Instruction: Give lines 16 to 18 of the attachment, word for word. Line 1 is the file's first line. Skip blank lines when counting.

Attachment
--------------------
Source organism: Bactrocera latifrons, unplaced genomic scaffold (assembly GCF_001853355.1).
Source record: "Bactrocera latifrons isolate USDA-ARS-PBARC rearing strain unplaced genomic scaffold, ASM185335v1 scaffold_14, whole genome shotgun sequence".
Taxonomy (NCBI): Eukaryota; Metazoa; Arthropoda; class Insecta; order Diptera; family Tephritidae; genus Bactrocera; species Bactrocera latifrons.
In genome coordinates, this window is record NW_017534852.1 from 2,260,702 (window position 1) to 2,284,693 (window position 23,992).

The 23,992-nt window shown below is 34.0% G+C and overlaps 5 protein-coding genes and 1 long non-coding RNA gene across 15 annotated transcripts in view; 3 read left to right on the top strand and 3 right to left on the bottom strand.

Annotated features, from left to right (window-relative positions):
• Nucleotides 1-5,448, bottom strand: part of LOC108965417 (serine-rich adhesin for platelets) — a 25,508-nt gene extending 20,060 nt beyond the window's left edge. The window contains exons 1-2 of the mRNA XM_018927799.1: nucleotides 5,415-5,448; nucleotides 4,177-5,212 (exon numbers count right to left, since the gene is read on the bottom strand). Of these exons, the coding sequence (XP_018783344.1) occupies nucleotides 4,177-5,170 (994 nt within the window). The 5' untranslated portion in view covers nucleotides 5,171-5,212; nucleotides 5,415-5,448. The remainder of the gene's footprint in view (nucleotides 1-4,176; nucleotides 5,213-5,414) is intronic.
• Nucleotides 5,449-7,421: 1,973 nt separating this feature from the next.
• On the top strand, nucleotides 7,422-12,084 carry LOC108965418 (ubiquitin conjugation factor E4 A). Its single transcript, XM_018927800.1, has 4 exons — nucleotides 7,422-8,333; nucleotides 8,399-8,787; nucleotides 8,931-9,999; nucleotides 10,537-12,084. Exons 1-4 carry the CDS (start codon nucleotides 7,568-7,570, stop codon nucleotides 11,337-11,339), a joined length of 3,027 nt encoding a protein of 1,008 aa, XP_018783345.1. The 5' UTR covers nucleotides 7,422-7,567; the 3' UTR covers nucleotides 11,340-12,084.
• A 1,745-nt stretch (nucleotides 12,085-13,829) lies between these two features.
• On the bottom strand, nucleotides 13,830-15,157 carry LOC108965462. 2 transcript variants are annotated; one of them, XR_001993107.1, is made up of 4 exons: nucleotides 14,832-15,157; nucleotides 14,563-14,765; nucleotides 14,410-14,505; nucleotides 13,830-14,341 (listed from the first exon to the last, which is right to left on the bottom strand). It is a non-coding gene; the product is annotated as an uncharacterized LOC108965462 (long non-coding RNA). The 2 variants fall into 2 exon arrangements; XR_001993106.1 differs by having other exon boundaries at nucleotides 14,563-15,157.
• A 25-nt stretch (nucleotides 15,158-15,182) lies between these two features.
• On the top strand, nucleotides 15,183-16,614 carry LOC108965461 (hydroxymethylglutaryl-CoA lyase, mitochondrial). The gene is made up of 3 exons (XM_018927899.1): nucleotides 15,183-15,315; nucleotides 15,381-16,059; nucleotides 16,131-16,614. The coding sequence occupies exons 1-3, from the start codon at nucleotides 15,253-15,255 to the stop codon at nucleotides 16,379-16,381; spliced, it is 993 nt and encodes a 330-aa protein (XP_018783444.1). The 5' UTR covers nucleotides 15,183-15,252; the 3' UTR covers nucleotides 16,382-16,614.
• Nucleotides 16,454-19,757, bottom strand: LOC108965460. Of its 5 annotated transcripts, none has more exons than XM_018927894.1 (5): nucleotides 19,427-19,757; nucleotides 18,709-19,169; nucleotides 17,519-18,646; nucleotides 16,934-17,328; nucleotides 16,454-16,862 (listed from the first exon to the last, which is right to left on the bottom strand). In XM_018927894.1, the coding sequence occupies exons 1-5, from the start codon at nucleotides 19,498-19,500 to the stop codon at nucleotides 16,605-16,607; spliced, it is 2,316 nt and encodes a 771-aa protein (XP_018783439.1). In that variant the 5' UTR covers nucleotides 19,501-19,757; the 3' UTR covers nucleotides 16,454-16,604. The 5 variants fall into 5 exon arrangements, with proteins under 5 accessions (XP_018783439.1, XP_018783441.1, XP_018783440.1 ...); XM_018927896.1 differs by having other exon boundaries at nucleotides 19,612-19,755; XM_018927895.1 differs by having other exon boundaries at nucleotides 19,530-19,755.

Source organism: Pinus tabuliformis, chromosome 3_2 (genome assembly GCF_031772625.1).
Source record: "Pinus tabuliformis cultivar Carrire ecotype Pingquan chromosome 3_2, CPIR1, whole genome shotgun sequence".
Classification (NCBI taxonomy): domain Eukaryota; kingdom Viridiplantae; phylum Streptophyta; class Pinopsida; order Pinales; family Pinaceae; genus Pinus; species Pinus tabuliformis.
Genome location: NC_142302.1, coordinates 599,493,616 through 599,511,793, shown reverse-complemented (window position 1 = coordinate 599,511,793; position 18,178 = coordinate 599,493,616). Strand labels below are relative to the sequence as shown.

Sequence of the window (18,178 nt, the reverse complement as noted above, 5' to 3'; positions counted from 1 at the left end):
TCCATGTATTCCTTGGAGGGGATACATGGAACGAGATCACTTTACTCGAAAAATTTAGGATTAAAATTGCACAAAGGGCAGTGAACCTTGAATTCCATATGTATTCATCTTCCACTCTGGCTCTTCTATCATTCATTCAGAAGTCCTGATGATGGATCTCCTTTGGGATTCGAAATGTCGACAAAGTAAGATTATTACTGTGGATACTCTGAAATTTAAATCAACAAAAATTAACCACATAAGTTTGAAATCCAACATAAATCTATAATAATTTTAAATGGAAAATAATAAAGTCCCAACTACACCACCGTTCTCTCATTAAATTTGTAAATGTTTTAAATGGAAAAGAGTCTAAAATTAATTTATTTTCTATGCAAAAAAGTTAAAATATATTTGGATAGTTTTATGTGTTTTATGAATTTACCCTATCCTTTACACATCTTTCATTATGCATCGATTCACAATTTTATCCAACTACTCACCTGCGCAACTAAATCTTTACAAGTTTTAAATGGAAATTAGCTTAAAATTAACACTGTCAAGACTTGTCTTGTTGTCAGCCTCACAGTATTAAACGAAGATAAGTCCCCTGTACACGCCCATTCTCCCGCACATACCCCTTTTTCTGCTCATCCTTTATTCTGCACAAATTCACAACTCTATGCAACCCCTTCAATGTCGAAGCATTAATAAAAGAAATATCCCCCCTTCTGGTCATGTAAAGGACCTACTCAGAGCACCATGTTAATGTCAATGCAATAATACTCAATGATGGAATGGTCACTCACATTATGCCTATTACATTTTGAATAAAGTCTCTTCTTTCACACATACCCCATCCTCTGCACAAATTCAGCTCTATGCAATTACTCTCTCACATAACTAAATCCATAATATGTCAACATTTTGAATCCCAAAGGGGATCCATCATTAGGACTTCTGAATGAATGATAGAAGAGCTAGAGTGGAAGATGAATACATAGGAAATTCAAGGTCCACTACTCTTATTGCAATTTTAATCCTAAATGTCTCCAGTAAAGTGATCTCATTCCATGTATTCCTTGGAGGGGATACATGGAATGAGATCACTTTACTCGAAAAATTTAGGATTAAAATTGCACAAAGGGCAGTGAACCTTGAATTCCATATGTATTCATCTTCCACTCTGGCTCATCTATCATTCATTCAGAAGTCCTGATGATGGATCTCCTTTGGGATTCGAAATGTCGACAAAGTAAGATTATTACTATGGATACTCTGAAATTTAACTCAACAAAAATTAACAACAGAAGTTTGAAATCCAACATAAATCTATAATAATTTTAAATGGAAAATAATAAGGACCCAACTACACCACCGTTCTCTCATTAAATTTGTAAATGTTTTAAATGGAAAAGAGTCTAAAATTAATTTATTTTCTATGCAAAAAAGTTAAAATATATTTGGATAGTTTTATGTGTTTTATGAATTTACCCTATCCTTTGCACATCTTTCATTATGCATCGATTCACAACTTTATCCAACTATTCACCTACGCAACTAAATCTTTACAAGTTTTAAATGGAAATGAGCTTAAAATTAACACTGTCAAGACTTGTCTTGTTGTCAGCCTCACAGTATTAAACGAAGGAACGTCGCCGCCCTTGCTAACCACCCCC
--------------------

Source record: "Pinus tabuliformis cultivar Carrire ecotype Pingquan chromosome 3_2, CPIR1, whole genome shotgun sequence".
Classification (NCBI taxonomy): domain Eukaryota; kingdom Viridiplantae; phylum Streptophyta; class Pinopsida; order Pinales; family Pinaceae; genus Pinus; species Pinus tabuliformis.
Genome location: NC_142302.1, coordinates 599,493,616 through 599,511,793, shown reverse-complemented (window position 1 = coordinate 599,511,793; position 18,178 = coordinate 599,493,616). Strand labels below are relative to the sequence as shown.